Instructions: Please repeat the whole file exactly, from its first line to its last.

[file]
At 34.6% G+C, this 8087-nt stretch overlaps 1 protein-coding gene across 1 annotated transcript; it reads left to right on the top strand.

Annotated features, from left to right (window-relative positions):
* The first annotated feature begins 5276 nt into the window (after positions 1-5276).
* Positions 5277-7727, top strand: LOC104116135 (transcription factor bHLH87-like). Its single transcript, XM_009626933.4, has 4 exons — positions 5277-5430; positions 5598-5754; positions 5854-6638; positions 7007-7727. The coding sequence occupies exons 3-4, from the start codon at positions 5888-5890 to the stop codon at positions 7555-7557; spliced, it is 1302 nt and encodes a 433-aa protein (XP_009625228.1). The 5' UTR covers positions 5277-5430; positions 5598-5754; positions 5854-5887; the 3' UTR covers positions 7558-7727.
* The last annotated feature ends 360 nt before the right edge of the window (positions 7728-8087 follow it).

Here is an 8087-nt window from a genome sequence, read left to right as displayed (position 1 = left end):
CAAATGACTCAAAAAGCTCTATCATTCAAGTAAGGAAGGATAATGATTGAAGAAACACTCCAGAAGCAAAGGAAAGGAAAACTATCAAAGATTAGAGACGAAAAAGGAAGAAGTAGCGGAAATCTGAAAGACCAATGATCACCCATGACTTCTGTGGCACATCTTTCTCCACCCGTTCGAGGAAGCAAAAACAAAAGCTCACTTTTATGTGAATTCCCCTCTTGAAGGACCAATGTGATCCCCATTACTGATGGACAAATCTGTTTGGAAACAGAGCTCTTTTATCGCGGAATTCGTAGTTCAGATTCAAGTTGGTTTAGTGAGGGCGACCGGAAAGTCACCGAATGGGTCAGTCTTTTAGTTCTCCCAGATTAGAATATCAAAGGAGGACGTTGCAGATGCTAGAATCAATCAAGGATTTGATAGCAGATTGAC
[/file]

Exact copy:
At 34.6% G+C, this 8087-nt stretch overlaps 1 protein-coding gene across 1 annotated transcript; it reads left to right on the top strand.

Annotated features, from left to right (window-relative positions):
* The first annotated feature begins 5276 nt into the window (after positions 1-5276).
* Positions 5277-7727, top strand: LOC104116135 (transcription factor bHLH87-like). Its single transcript, XM_009626933.4, has 4 exons — positions 5277-5430; positions 5598-5754; positions 5854-6638; positions 7007-7727. The coding sequence occupies exons 3-4, from the start codon at positions 5888-5890 to the stop codon at positions 7555-7557; spliced, it is 1302 nt and encodes a 433-aa protein (XP_009625228.1). The 5' UTR covers positions 5277-5430; positions 5598-5754; positions 5854-5887; the 3' UTR covers positions 7558-7727.
* The last annotated feature ends 360 nt before the right edge of the window (positions 7728-8087 follow it).

Here is an 8087-nt window from a genome sequence, read left to right as displayed (position 1 = left end):
CAAATGACTCAAAAAGCTCTATCATTCAAGTAAGGAAGGATAATGATTGAAGAAACACTCCAGAAGCAAAGGAAAGGAAAACTATCAAAGATTAGAGACGAAAAAGGAAGAAGTAGCGGAAATCTGAAAGACCAATGATCACCCATGACTTCTGTGGCACATCTTTCTCCACCCGTTCGAGGAAGCAAAAACAAAAGCTCACTTTTATGTGAATTCCCCTCTTGAAGGACCAATGTGATCCCCATTACTGATGGACAAATCTGTTTGGAAACAGAGCTCTTTTATCGCGGAATTCGTAGTTCAGATTCAAGTTGGTTTAGTGAGGGCGACCGGAAAGTCACCGAATGGGTCAGTCTTTTAGTTCTCCCAGATTAGAATATCAAAGGAGGACGTTGCAGATGCTAGAATCAATCAAGGATTTGATAGCAGATTGAC